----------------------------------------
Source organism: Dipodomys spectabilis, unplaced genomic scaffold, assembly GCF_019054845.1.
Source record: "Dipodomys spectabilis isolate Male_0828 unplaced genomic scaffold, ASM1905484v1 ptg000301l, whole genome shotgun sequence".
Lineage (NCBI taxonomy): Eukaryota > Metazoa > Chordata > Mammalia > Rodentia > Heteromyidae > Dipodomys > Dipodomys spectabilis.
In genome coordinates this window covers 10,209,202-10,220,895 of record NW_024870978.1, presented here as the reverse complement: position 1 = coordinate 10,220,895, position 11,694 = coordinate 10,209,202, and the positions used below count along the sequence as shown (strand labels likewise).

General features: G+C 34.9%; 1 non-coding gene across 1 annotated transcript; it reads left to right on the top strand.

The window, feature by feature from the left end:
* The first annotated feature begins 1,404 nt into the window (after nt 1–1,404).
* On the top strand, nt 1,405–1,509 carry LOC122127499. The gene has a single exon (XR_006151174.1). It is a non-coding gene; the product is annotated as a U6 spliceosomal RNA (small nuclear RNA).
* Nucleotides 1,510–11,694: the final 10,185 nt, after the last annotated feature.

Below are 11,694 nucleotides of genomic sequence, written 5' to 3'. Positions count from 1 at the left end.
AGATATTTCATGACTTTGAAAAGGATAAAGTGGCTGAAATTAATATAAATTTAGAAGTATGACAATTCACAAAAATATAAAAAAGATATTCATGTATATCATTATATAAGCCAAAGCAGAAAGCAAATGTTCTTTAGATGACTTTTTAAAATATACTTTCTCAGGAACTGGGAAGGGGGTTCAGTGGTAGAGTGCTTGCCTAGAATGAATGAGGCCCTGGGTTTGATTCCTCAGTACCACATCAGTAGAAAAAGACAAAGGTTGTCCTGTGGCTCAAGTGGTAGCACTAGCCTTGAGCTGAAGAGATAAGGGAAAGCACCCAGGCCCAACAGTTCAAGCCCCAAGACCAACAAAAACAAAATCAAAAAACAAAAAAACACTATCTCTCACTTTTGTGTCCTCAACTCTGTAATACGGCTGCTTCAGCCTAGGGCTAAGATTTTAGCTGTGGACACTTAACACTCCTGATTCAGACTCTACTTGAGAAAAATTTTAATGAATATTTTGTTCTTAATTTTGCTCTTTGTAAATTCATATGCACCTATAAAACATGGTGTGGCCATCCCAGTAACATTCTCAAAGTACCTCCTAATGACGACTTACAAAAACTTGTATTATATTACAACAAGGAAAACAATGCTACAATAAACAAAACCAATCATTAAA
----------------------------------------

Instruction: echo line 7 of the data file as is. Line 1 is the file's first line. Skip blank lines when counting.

* The first annotated feature begins 1,404 nt into the window (after nt 1–1,404).